Staithes - where Captain Cook fell in love with the sea

Beauty Spot

Staithes - where Captain Cook fell in love with the sea

Clinging to a hillside, Staithes has winding cobbled streets and pretty cottages. This North Yorkshire seaside resort, 10 miles from Whitby, is the quintessential charming fishing village.

The name Staithes derives from Old English and means 'Landing-Place'. It was once one of the largest fishing ports in the North East, but is now largely a tourist destination, lying within the North York Moors National Park. From here, visitors can explore Yorkshire’s cliff top paths or go rock pooling and fossil hunting on the small sandy beach. The area is good for finding ammonites!

At the turn of the 20th century, there were 80 full-time fishing boats putting out from Staithes. A hundred years later there are still a few part-time fishermen. There is a long tradition of using the coble (a traditional fishing vessel) in Staithes.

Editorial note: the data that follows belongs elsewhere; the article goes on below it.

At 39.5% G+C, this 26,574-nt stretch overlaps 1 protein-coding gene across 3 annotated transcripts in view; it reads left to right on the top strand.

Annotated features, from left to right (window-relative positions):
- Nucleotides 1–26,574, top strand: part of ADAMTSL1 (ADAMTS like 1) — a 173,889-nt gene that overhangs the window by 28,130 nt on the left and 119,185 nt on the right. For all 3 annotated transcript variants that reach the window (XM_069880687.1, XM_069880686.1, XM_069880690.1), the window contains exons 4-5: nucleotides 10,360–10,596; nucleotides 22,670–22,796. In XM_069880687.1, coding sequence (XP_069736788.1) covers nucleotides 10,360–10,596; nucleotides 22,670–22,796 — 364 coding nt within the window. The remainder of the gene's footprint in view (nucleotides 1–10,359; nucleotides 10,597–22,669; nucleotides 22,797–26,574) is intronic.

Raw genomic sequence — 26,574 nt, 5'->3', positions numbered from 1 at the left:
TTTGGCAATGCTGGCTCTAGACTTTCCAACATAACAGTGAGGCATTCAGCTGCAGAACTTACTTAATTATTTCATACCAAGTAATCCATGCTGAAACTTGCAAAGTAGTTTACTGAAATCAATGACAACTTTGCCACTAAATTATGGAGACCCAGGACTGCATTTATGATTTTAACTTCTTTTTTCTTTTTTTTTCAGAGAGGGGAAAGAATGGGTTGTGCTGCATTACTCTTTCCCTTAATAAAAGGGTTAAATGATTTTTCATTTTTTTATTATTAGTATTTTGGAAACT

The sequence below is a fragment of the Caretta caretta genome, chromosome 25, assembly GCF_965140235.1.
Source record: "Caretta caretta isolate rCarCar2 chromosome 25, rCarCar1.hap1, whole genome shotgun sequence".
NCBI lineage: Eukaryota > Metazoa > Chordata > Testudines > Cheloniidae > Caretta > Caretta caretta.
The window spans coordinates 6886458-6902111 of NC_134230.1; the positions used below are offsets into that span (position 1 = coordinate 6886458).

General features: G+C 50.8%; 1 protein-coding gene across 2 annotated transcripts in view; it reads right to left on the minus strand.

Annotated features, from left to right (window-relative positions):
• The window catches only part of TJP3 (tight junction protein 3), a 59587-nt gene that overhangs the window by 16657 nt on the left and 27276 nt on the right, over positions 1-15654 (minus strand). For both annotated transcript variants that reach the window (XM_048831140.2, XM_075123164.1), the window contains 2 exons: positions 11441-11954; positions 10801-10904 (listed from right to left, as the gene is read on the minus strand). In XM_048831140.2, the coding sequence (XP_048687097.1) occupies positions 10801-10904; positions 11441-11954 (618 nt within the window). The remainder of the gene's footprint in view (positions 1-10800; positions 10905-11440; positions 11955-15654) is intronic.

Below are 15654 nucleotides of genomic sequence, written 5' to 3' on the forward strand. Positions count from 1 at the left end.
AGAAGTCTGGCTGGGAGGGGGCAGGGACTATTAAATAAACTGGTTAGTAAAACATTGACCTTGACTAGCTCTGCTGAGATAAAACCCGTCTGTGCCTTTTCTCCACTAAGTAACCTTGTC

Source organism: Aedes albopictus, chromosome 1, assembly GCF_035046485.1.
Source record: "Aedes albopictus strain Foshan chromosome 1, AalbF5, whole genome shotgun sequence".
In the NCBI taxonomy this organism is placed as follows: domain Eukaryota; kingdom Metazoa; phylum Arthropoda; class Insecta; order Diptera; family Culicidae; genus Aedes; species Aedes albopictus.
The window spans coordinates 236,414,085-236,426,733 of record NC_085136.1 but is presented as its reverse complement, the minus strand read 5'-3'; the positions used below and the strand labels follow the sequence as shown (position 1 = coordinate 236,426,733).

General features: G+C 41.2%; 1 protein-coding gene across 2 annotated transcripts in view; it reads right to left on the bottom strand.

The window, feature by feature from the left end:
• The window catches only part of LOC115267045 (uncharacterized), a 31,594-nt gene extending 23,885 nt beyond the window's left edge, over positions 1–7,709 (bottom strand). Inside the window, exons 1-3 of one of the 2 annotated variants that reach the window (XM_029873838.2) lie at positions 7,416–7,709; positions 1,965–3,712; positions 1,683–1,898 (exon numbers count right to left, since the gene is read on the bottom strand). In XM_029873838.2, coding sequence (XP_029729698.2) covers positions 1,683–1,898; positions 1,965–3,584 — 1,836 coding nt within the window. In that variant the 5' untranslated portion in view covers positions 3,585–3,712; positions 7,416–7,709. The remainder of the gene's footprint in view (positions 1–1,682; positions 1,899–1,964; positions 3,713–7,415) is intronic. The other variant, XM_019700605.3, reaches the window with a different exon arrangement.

The village has numerous narrow streets and passageways; one of these, Dog Loup, with a width of just 18 inches (45.7 cm), is claimed to be the narrowest alley in the world.

In 1745–46, Staithes' most famous resident, James Cook (born in Marton-in-Cleveland, Middlesbrough), worked in Staithes as a grocer's apprentice where he first gained his passion for the sea. He moved to nearby Whitby where he joined the Royal Navy. William Sanderson's shop, where Cook worked, was destroyed by the sea, but parts were recovered and incorporated into "Captain Cook's Cottage". This has been the home of a local Staithes family for several generations.

Staithes has often been the subject of paintings and prints. In the 19th-century the village was home to a group of twenty to thirty artists known as the "Staithes group" or the "Northern Impressionists".

Further reading

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